Five Essential Customer Service Elements
by Jeremy Graves
Is Your Company a Soulless Machine?
I read a great article earlier this year from Stephanie Amini, and I thought I would share my thoughts on what she claims to be the five critical elements of customer service. Now more than ever in our online world, it’s too easy to become disconnected from our customers. Once you or your company loses the human touch that you’ve been known for, it will lose its soul and become a machine that will be unrecognizable to those it has served for years.
1. Respect. Respect the fact that customers actually pay our salaries and make our profits for us. Make them feel important and appreciated and treat them as individuals, not ciphers. Remain polite, even if they are asking irritating questions, and thank them every time you get the chance.
When something goes wrong, know how to apologize. It’s easy, and customers like it. The customer may not always be right, but the customer must always win. Make it easy for customers to complain, and take their complaints to heart. It’s an opportunity to improve your service and product.
Respect is especially important today. Let’s remember to show our utmost gratitude and thanks to all veterans and active military personnel throughout the day and every chance you have.
2. Understanding. Understand, identify, and anticipate needs. Customers don’t really buy products or services; they buy solutions to problems. The better we solve those problems, the more appreciative they are, and the better their experiences in dealing with your business. The better you know your customers, the better you can anticipate their needs. Communicate regularly: Engage in conversations and exchange ideas and you will become keenly aware of their wants and needs—and therefore better able to satisfy them.
Sometimes we feel so buried and overloaded with our schedules that we don’t take the time to really understand our customers. As a matter of fact, we expect them to understand us when we may seem distracted from their needs. Take time to focus on understanding the needs of those you serve more so than you ever have. There is only one way to truly understand someone, and it has to be done before the third critical element. We have to ask great questions. I find over and over that customer service teams seem afraid to ask their customers questions. To be honest, I hope it’s more fear on their part, but my sneaky suspicion is that they just don’t know what to ask or how to ask it. I hope you are reading this customer service managers. Spend time helping your staff understand what to ask, why they need to ask it and how it will make the sales process so much simpler.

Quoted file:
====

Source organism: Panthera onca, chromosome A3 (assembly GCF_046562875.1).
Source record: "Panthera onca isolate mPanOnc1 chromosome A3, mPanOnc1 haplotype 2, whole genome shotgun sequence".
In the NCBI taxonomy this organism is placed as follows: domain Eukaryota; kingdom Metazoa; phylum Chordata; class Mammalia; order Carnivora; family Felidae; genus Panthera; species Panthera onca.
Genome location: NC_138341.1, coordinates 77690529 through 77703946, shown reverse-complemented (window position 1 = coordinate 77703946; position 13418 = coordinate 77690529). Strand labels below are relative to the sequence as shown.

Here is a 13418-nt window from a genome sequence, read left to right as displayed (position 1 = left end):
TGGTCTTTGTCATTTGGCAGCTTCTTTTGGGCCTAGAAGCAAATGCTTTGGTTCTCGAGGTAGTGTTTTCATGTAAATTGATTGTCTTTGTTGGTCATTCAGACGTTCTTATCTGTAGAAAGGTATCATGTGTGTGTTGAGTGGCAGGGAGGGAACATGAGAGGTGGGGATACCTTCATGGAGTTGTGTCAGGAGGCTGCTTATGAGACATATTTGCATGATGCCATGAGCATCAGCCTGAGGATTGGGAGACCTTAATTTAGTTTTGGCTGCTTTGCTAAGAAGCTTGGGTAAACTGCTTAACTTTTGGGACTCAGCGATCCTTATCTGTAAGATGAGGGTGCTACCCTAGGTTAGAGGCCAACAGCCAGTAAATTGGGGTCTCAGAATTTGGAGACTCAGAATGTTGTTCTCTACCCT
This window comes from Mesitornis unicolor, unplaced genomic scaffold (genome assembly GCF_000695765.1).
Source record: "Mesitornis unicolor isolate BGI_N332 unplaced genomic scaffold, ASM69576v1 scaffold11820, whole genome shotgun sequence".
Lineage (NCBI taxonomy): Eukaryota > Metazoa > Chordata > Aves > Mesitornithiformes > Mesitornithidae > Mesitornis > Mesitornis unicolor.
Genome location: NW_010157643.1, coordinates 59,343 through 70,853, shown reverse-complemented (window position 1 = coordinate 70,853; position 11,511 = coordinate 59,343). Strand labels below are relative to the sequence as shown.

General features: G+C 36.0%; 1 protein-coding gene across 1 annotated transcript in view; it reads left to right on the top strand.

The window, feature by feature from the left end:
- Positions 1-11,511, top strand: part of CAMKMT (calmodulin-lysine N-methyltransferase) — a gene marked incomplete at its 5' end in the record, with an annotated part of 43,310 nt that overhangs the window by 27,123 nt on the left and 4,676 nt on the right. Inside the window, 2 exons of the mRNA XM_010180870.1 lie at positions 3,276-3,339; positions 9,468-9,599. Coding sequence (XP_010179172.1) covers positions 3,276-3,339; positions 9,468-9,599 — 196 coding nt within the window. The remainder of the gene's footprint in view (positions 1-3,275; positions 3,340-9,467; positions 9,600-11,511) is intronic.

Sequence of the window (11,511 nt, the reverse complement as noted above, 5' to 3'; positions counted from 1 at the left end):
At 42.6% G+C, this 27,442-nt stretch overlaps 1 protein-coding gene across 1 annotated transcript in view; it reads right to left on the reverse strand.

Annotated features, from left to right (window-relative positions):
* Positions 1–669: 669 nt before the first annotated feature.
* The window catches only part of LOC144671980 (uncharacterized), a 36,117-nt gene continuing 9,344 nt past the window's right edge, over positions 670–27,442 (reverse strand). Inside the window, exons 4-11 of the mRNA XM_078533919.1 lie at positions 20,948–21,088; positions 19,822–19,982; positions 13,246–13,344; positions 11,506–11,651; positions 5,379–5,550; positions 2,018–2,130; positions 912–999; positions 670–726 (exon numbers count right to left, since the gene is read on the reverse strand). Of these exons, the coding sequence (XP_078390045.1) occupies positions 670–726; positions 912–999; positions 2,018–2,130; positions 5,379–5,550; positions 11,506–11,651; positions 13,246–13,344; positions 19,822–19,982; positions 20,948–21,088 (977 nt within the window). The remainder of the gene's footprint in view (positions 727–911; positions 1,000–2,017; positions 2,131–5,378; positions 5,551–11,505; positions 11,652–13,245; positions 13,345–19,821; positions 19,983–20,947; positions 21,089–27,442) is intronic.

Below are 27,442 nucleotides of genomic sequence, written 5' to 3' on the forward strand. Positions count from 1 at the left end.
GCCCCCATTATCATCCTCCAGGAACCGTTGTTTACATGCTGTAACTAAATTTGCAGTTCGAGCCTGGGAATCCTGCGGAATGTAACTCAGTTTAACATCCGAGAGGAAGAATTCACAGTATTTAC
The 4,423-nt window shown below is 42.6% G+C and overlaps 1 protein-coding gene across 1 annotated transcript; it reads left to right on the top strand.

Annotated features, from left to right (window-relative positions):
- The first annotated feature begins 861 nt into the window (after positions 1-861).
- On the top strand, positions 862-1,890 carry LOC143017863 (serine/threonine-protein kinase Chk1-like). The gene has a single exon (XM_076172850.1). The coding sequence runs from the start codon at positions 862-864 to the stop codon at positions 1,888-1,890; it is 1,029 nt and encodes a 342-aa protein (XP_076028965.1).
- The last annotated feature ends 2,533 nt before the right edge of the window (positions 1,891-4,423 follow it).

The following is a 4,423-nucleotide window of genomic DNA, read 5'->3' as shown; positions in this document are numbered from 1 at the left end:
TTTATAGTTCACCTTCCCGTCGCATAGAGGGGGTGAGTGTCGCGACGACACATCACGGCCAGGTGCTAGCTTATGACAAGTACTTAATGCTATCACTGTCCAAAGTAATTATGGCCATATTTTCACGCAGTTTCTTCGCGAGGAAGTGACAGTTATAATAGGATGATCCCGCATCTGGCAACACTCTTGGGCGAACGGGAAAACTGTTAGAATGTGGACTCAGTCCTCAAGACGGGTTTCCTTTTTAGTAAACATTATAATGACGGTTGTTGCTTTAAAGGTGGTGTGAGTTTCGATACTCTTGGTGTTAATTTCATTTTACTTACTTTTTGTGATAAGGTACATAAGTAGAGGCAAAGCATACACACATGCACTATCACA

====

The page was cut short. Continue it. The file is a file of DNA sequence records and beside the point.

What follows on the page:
3. Listening. Keep your ears—and eyes—open. Hear what the market is saying, open dialogues, and be a good listener. Identify customer needs by asking questions and concentrating on what the customer is really saying. Effectively listening to the customer and giving him or her your undivided attention, even in an online environment, are particularly important.
Encourage and welcome feedback and suggestions from your customers about your service and your product. Provide methods that allow them to offer constructive criticism, comments, and suggestions.
Are you a good listener? Ask those you work with for some honest feedback and be ready to hear the truth. I like to think I am, but I find myself ready to respond at a moment’s notice even before the person I’m talking to is finished with their thought. Just ask my wife!
4. Responding. Now you have to respond positively. This is not to say that you have to change your entire business model or product line to suit the demands of various customers. Seek ways to help your customers and give them what they are looking for without compromising your company or products.
In most cases, requests will be fairly straightforward and achievable. Even if they are unreasonable or appear impossible to fulfill, offer to look into the matter and promise to come back with an answer within a specified time period. Look for ways to make it easy to do business with you. And always do what you promise.
Responding positively doesn’t mean giving in. A bill credit isn’t always the answer. Opening that can of worms can create a long-term problem. Respond in a way that solves the problem, keeps your customer happy and keeps things fair for all your other customers.
5. Serving. Essentially this means fulfilling your promises.
Help customers understand your systems. Your organization may have the world’s best systems for getting things done, but if customers don’t understand them, they can get confused, impatient, and angry. Take time to explain how your systems work and how they simplify transactions.
Give more than expected. Since the future of all companies lies in keeping customers happy, think of ways to elevate your company above the competition. Consider how to give customers what they cannot get elsewhere. Offer them something that is totally unexpected—give them the “wow” factor.
And thank people for giving your company their valuable time, even when they don’t buy.
I’ve written and trained on giving customers an experience they will talk about to their neighbors. At our core as humans, we are made to serve others, which is why this last element is the most critical. Don’t forget that we are fortunate to be able to do this. We are blessed with being able to serve great customers with great products and services and more often than not, we have the freedom to create memorable experiences for those we serve. Let’s always remember this but especially so during this time of year.
Excerpts from: Amini, Stephanie. “Five Essential Elements for Great Customer Service.” DestinationCRM.com. 28 Jun 2013.